“I’ve been gone too long from you” – Harry Styles, “Canyon Moon”

Three years ago I was in Massachusetts on the New England Saints interim trip. Actually, three years ago to this day, I’m pretty sure the trip was over. Even now I can vividly recall the ache in my heart as our bus departed Concord, Massachusetts, and started to make the journey back to Michigan.

If there’s something you should know about me, it’s that I’m a worrier. There are few things I can do without overthinking, without a twisting feeling in my stomach. I still have flashbacks to sixth-grade science camp, as I stood before a stream wearing a pair of waders. My own teacher was the one leading the stream study activity, and her familiar presence was enough for me to share my concerns. What if I didn’t put the waders on correctly? What if the current was too strong? What if I fell over and my waders filled up with water and I couldn’t get back up? What if I got washed away?

“Oh, Kayleigh,” my teacher said to me, smiling affectionately as she stood out in the middle of the stream. “I had no idea you were such a worrier. Come on in, you’ll be fine!”

I eventually made it into the stream (without washing away), and while I can’t remember the specifics of that day’s activity, the moment of self-realization has stuck with me ever since. I am a worrier.

Though I almost always enjoyed myself on school excursions, I remember feeling anxious before each one. I signed up for the New England Saints interim trip during my senior year at Calvin, and though I was excited to explore new places and learn about well-known authors, I started second-guessing my decision as the trip loomed closer. So many what ifs plagued my mind. What if I didn’t enjoy it? What if I felt homesick? What if I didn’t connect with my group? What if I regretted my decision?

The day we boarded the bus, however, I was glad to see one of my friends and some familiar faces from English classes. I stared out the window for hours, watching the landscape as Michigan blurred into Ohio blurred into Pennsylvania blurred into New York. (I managed to get a couple hours of sleep upon crossing into Massachusetts.) I tried not to dwell on my worries and to keep an optimistic mindset.

The next few weeks were nothing short of incredible. When I think back to the trip, I can remember each moment as if I were still there. Feeling the snow crunch beneath my boots as I walked along the frozen surface of Walden Pond. Gazing up at the ornate ceiling of Trinity Church in Boston. Hunting for treasures in used bookstores. Hearing the creaking of old floorboards as I wandered through historical homes. Laughing with new friends over card games or frappés from Helen’s Restaurant.

But my mind always seems to linger on my memories from the beach at Cape Cod. At that point I hadn’t seen the ocean in over a decade. As I watched the swelling waves and inhaled the salty breeze, I felt at peace—and I realized for the first time in a long time that I wasn’t worried. In fact, I hadn’t been worried. When I woke up each morning and admired the snow-laden tree outside my window at the inn, my first thought wasn’t a nervous one. I was excited. I was eager to behold what each day had in store on that trip.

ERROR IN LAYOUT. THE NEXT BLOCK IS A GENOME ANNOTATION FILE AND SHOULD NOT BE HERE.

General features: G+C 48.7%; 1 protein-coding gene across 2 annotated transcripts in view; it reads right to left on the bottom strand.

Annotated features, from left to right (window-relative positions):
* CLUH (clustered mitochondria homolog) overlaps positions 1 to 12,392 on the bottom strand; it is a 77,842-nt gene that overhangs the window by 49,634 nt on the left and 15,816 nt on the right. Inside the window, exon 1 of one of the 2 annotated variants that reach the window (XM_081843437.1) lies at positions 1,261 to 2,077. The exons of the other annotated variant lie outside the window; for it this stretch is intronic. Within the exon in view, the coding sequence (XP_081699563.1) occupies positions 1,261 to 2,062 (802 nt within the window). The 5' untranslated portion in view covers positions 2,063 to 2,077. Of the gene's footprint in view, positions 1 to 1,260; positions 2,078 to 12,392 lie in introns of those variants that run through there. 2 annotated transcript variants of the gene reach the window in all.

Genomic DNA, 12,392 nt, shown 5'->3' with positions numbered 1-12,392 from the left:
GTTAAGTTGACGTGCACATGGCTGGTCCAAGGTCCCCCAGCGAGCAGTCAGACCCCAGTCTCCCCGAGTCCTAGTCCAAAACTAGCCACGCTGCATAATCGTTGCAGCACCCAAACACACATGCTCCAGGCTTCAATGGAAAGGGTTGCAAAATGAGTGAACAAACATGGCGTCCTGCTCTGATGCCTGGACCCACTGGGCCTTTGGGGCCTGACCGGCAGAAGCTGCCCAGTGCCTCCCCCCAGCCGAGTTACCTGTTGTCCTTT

The realization was enough to bring tears to my eyes. Standing there on the beach, apart from the rest of the group, I whispered expressions of gratitude to God. Watching the waves became a moment of worship.

When we left New England, I cried. I felt like I was leaving a piece of my soul in Boston, in Orchard House, in the bookstores, in the North Bridge Inn in Concord. I still wish I could go back to that time, to that headspace. It almost seems like a dream.

But there are times when three years ago still feels like just yesterday. Sometimes I’ll study the small rock that I stashed in my coat pocket before I left Cape Cod. It’s on my bookshelf, right next to some of my books I bought on that trip. When my fingers brush the surface, I can almost hear the waves again.

And, if only for a moment, I don’t feel worried.


  1. Alex Johnson

    Ugh, I can’t believe that was three years ago. Every so often I run across the reflection we had to write at the end of the class, and in it I can see myself starting to recognize the importance of some ideas that are foundational to my sense of self today. I don’t know what kind of magic we were blessed with, but I too am forever grateful for it.

    • Kayleigh Fongers

      I can’t believe it, either! I want to go find my reflection paper now. Also, I’ll never forget the night we spent having dinner at your parents’ house. I remember so many laughs and feeling like we all really bonded as a group that night, thanks to your parents’ hospitality.

      • Alex Johnson

        They loooooved hosting everyone (especially since there were students who drank coffee, unlike their stubborn daughter). Talked about it for the next couple months or so. Truly a blast.

  2. Kyric Koning

    What a beautiful moment to take to heart. Peace and clarity are truly a blessing to have handy at a moment’s thought. Keep hold of them. The anxiety will continue to come, but you will also always have those moments.

  3. Graham Apol

    Every handout we were given, every little rock I collected, every receipt from bookstores–I can remember an exact moment from every souvenir I have of that trip! Every memory will always feel like it was yesterday just for the perfect combination of the places we visited and the people we were with! Thank you for another visit back with this piece! Gonna go cry now.


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